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Open-File Report 2009-1016

Progress Report: Stratton Ecological Research Site—An Experimental Approach to Assess Effects of Various Grazing Treatments on Vegetation and Wildlife Communities Across Managed Burns and Habitat Controls

By Heidi J. Erickson, Cameron L. Aldridge, and N. Thompson Hobbs

Abstract

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Understanding how management practices affect wildlife is fundamental to wise decisions for conservation of public lands. Prescribed fire and grazing timing are two management tools frequently used within publicly owned sagebrush ecosystems. We conducted a variety of surveys in order to assess the impacts of grazing timing strategies (early summer before peak green-up, mid-summer at peak green-up, and late summer after peak green-up) in conjunction with prescribed fire on avian and small mammal populations in a high-elevation sagebrush ecosystem. Avian surveys resulted in a large detection sample size for three bird species: Brewer’s sparrow (Spizella breweri), horned lark (Eremophila alpestris), and vesper sparrow (Pooecetes gramineus). Brewer’s sparrows had the lowest number of detections within the mid-summer grazing treatment compared to early and late summer grazing treatments, while horned larks and vesper sparrows had higher detection frequencies within the late summer grazing treatment. Summer and fall sage-grouse (Centrocercus urophasianus) pellet counts revealed that the greatest over-winter and over-summer use by sage-grouse occurred within the early summer grazing treatment with minimal use of burn treatment areas across all grazing treatments. Deer-mice (Peromyscus maniculatus) represented approximately 90 percent of small mammals captured and were most prevalent within the mid-summer grazing treatment. Sagebrush cover was greatest within the mid-summer grazing treatment. We monitored 50 and 103 nests in 2007 and 2008, respectively. The apparent success rate for shrub-obligate nesting species was 58 percent in 2007 and 63 percent in 2008. This research will support management of sagebrush ecosystems by providing public land managers with direct comparisons of wildlife response to management regimes.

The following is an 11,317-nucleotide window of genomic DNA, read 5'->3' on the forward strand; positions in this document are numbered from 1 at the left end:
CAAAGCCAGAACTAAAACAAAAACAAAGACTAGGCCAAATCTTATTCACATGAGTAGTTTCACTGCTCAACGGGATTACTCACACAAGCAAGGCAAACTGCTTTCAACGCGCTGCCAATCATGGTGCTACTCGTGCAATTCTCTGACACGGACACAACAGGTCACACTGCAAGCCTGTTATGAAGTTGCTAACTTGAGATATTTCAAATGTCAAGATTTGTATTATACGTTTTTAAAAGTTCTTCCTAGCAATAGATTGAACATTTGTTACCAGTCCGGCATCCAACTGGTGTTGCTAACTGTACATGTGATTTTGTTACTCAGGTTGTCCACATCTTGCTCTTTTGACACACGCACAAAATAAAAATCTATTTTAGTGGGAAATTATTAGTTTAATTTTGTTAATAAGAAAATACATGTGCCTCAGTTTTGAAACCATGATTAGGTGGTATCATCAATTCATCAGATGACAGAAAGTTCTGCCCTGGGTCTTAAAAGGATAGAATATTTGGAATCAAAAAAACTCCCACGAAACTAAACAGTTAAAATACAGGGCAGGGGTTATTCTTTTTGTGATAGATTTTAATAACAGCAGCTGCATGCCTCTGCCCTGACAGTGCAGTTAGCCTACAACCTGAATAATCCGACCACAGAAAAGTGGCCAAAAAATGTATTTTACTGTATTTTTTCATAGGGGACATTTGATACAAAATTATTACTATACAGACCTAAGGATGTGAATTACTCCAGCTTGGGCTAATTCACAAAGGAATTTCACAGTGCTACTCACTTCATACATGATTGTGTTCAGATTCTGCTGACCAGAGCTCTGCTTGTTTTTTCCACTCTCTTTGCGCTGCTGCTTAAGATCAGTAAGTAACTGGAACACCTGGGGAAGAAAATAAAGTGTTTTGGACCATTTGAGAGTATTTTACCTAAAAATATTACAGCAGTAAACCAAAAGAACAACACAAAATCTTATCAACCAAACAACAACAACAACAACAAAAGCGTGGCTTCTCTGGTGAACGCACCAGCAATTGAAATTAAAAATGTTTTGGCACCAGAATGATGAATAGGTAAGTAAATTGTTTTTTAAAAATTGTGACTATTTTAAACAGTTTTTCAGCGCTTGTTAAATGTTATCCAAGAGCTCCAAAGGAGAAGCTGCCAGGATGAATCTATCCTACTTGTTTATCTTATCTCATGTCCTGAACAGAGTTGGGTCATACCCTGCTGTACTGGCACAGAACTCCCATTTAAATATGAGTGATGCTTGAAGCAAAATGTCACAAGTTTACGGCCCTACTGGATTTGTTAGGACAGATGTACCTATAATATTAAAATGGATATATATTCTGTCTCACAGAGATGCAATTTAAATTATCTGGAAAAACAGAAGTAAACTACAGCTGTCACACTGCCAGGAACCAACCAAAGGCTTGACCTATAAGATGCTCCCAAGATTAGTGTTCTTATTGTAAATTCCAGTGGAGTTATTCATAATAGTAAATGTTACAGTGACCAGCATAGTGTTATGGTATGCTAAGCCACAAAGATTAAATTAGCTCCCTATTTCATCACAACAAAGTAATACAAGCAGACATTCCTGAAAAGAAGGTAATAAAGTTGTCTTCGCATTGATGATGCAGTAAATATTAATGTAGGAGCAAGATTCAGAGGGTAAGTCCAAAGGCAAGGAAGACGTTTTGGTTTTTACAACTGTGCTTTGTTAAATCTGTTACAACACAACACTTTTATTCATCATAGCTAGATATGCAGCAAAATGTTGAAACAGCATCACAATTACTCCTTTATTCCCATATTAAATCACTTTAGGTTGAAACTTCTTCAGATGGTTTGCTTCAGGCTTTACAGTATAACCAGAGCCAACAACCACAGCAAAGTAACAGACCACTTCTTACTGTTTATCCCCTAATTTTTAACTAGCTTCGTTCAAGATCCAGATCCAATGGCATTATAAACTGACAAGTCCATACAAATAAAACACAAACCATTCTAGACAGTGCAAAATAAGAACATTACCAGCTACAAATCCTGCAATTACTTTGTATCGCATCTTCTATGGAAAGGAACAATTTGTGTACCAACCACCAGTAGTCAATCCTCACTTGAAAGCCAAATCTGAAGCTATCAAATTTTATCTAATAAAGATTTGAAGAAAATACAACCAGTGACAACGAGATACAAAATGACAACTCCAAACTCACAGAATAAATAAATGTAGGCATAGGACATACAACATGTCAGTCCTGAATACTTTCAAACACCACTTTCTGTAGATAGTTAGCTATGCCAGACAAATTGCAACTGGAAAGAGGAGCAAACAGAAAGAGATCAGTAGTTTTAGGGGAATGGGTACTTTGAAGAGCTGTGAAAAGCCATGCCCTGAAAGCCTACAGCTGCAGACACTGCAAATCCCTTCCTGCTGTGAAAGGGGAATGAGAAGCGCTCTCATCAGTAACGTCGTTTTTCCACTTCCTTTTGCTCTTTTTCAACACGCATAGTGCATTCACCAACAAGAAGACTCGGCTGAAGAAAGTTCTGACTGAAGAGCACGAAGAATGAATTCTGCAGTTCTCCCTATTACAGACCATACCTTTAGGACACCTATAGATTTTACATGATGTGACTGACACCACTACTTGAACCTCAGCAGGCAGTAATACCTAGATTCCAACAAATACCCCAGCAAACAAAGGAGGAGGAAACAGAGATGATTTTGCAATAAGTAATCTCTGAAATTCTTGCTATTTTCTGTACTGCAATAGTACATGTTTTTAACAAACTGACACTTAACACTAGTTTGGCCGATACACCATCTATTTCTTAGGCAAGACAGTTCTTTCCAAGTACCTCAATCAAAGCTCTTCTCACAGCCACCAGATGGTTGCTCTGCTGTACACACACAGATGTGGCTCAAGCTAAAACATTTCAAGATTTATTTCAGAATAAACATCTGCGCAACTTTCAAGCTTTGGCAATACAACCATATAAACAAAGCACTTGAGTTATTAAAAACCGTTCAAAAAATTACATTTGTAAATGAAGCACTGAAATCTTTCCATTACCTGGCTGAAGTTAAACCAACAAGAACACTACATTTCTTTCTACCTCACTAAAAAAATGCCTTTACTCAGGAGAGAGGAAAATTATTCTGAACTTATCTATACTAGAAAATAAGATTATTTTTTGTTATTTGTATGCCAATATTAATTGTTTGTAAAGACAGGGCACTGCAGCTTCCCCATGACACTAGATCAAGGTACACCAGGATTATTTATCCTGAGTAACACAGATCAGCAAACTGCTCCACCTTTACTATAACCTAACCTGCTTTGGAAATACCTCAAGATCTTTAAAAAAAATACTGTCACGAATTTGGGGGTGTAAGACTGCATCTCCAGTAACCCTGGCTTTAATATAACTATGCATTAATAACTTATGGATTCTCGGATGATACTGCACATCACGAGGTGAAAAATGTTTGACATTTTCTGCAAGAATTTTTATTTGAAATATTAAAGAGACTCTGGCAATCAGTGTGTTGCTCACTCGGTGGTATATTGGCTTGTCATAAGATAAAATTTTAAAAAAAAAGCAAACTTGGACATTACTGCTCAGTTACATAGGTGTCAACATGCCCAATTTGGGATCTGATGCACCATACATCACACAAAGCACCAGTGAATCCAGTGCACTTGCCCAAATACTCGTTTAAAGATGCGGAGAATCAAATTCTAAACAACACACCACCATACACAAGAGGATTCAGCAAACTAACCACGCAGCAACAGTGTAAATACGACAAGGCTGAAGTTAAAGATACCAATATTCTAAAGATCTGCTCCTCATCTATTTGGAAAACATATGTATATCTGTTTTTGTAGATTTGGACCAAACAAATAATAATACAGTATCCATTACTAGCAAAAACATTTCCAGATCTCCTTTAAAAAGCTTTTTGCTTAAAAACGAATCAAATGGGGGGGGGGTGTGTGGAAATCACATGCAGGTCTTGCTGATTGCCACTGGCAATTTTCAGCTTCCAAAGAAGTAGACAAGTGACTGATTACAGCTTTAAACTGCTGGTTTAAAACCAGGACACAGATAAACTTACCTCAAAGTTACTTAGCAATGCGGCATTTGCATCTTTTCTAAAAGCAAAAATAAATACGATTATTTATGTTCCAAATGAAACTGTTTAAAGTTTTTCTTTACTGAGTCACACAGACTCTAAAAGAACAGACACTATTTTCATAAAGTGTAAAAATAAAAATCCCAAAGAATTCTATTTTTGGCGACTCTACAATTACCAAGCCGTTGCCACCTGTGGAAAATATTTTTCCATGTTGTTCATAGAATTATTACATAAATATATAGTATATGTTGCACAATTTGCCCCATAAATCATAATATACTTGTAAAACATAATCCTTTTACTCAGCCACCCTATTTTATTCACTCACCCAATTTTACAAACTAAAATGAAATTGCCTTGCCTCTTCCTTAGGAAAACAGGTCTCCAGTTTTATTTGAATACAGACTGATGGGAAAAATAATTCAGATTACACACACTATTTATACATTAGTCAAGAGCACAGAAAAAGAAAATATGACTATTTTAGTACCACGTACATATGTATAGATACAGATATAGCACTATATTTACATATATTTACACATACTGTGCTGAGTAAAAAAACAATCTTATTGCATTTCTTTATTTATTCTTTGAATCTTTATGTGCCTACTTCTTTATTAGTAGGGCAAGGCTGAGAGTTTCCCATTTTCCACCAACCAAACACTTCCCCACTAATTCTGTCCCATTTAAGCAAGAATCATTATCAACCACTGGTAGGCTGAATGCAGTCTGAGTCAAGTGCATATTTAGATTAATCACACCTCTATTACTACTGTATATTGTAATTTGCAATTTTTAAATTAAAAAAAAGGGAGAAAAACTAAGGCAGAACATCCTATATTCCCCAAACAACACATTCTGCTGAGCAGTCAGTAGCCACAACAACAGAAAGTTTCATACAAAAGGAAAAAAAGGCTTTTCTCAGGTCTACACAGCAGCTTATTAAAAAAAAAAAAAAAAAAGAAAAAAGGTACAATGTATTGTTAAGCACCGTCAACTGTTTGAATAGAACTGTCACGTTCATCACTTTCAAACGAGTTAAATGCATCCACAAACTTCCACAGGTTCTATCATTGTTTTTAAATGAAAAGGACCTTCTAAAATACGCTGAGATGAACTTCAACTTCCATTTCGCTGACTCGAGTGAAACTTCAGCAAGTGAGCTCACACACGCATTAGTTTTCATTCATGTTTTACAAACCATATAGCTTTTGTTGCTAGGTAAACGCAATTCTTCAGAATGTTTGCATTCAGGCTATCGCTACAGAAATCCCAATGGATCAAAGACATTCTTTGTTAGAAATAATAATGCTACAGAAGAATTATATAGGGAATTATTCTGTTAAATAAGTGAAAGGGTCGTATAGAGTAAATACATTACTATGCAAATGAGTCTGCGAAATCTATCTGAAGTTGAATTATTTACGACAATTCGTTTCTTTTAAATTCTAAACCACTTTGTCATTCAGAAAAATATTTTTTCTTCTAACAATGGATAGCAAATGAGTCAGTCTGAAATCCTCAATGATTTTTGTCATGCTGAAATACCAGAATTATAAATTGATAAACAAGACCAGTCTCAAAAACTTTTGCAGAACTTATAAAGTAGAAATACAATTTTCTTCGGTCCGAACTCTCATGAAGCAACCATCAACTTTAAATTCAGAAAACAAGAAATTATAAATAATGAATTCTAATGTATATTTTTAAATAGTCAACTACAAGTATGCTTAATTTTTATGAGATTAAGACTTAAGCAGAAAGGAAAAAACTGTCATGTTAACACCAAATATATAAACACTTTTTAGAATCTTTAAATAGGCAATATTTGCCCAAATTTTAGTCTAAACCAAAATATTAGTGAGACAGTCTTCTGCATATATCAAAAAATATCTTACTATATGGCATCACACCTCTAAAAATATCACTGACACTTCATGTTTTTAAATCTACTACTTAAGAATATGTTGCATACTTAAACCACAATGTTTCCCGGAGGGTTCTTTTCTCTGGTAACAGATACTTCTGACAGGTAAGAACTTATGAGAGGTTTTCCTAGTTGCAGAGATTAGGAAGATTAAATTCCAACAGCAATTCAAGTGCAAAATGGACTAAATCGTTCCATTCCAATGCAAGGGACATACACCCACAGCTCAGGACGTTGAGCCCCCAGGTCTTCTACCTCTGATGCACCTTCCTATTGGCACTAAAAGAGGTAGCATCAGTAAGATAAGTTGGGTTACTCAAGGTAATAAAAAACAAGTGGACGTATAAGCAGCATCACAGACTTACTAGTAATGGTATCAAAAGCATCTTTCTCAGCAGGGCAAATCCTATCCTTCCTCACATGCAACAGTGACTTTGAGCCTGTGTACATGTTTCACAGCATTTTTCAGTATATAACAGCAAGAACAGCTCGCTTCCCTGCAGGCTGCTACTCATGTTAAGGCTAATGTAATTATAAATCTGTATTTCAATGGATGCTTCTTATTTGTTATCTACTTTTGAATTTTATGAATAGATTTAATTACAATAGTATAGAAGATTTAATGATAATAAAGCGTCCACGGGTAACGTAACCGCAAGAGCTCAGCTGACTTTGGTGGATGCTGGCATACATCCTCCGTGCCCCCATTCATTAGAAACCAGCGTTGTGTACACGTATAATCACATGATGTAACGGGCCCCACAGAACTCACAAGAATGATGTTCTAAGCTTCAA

First posted February 13, 2009

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Suggested citation:

Erickson, H.J., Aldridge, C.L., Hobbs, N.T., 2008, Progress report: Stratton Ecological Research Site—An experimental approach to assess effects of various grazing treatmentson vegetation and wildlife communities across managed burns and habitat controls, U.S. Geological Survey Open-File Report 2009-1016, 15 p.



Pamphlet Contents

Abstract

Introduction

Objective

Methods

Preliminary Results and Discussion

Future Efforts

Acknowledgments

References Cited


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